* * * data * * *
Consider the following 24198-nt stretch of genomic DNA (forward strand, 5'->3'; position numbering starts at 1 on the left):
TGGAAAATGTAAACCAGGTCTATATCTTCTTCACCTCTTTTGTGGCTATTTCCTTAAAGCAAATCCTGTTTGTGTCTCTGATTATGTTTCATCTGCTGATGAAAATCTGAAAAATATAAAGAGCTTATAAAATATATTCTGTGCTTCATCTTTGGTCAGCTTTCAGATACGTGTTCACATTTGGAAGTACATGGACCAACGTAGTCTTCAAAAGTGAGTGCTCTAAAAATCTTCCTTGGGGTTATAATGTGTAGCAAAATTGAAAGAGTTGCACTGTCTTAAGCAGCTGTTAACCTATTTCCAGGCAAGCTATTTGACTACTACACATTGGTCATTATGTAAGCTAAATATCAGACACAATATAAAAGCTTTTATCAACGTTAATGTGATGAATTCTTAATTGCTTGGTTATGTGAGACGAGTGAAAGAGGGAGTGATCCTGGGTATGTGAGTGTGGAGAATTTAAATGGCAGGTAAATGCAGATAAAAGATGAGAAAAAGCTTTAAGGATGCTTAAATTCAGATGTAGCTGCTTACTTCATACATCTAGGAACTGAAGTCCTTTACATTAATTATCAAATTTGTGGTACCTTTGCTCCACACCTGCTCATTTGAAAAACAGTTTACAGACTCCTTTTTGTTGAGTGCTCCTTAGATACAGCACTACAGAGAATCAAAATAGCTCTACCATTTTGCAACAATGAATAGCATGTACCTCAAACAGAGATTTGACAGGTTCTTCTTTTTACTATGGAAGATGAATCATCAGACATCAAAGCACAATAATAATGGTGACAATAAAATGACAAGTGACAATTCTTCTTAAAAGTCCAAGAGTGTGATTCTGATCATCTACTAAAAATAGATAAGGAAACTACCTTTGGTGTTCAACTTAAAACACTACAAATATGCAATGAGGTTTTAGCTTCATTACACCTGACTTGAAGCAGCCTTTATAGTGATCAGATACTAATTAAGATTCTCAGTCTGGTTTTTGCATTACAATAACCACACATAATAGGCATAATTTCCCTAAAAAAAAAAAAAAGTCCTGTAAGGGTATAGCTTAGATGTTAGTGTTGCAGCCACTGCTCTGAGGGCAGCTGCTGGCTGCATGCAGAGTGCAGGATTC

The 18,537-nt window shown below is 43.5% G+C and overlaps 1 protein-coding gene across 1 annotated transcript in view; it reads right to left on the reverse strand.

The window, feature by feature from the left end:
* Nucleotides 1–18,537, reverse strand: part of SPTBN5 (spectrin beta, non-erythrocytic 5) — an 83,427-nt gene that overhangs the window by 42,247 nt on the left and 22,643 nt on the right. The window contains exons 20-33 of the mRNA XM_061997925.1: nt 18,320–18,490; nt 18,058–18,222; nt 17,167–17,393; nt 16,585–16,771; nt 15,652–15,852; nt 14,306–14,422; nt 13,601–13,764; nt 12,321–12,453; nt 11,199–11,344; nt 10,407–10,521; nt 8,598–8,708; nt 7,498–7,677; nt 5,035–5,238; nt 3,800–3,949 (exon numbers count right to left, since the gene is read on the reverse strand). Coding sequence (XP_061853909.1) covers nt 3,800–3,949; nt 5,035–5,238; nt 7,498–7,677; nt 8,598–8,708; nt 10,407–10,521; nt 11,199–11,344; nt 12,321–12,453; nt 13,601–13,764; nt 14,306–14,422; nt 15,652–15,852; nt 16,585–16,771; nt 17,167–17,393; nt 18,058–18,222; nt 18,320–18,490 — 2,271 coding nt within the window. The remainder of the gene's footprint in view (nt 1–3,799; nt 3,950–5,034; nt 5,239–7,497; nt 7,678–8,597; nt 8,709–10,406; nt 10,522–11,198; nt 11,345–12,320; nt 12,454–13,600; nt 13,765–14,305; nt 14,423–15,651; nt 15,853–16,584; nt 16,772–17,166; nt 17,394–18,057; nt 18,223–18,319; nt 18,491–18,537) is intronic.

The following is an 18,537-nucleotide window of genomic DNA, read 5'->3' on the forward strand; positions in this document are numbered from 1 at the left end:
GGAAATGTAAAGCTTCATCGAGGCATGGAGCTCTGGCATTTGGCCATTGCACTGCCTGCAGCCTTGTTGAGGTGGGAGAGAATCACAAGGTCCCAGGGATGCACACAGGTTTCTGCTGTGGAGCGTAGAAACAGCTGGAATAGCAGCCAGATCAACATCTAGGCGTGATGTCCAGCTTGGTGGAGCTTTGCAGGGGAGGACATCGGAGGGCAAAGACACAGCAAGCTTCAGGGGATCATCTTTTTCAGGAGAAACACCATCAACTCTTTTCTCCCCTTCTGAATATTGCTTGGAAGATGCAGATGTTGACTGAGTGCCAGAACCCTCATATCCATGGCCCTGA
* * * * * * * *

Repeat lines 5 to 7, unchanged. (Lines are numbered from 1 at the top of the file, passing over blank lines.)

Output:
* Nucleotides 1–18,537, reverse strand: part of SPTBN5 (spectrin beta, non-erythrocytic 5) — an 83,427-nt gene that overhangs the window by 42,247 nt on the left and 22,643 nt on the right. The window contains exons 20-33 of the mRNA XM_061997925.1: nt 18,320–18,490; nt 18,058–18,222; nt 17,167–17,393; nt 16,585–16,771; nt 15,652–15,852; nt 14,306–14,422; nt 13,601–13,764; nt 12,321–12,453; nt 11,199–11,344; nt 10,407–10,521; nt 8,598–8,708; nt 7,498–7,677; nt 5,035–5,238; nt 3,800–3,949 (exon numbers count right to left, since the gene is read on the reverse strand). Coding sequence (XP_061853909.1) covers nt 3,800–3,949; nt 5,035–5,238; nt 7,498–7,677; nt 8,598–8,708; nt 10,407–10,521; nt 11,199–11,344; nt 12,321–12,453; nt 13,601–13,764; nt 14,306–14,422; nt 15,652–15,852; nt 16,585–16,771; nt 17,167–17,393; nt 18,058–18,222; nt 18,320–18,490 — 2,271 coding nt within the window. The remainder of the gene's footprint in view (nt 1–3,799; nt 3,950–5,034; nt 5,239–7,497; nt 7,678–8,597; nt 8,709–10,406; nt 10,522–11,198; nt 11,345–12,320; nt 12,454–13,600; nt 13,765–14,305; nt 14,423–15,651; nt 15,853–16,584; nt 16,772–17,166; nt 17,394–18,057; nt 18,223–18,319; nt 18,491–18,537) is intronic.

The following is an 18,537-nucleotide window of genomic DNA, read 5'->3' on the forward strand; positions in this document are numbered from 1 at the left end:
GGAAATGTAAAGCTTCATCGAGGCATGGAGCTCTGGCATTTGGCCATTGCACTGCCTGCAGCCTTGTTGAGGTGGGAGAGAATCACAAGGTCCCAGGGATGCACACAGGTTTCTGCTGTGGAGCGTAGAAACAGCTGGAATAGCAGCCAGATCAACATCTAGGCGTGATGTCCAGCTTGGTGGAGCTTTGCAGGGGAGGACATCGGAGGGCAAAGACACAGCAAGCTTCAGGGGATCATCTTTTTCAGGAGAAACACCATCAACTCTTTTCTCCCCTTCTGAATATTGCTTGGAAGATGCAGATGTTGACTGAGTGCCAGAACCCTCATATCCATGGCCCTGA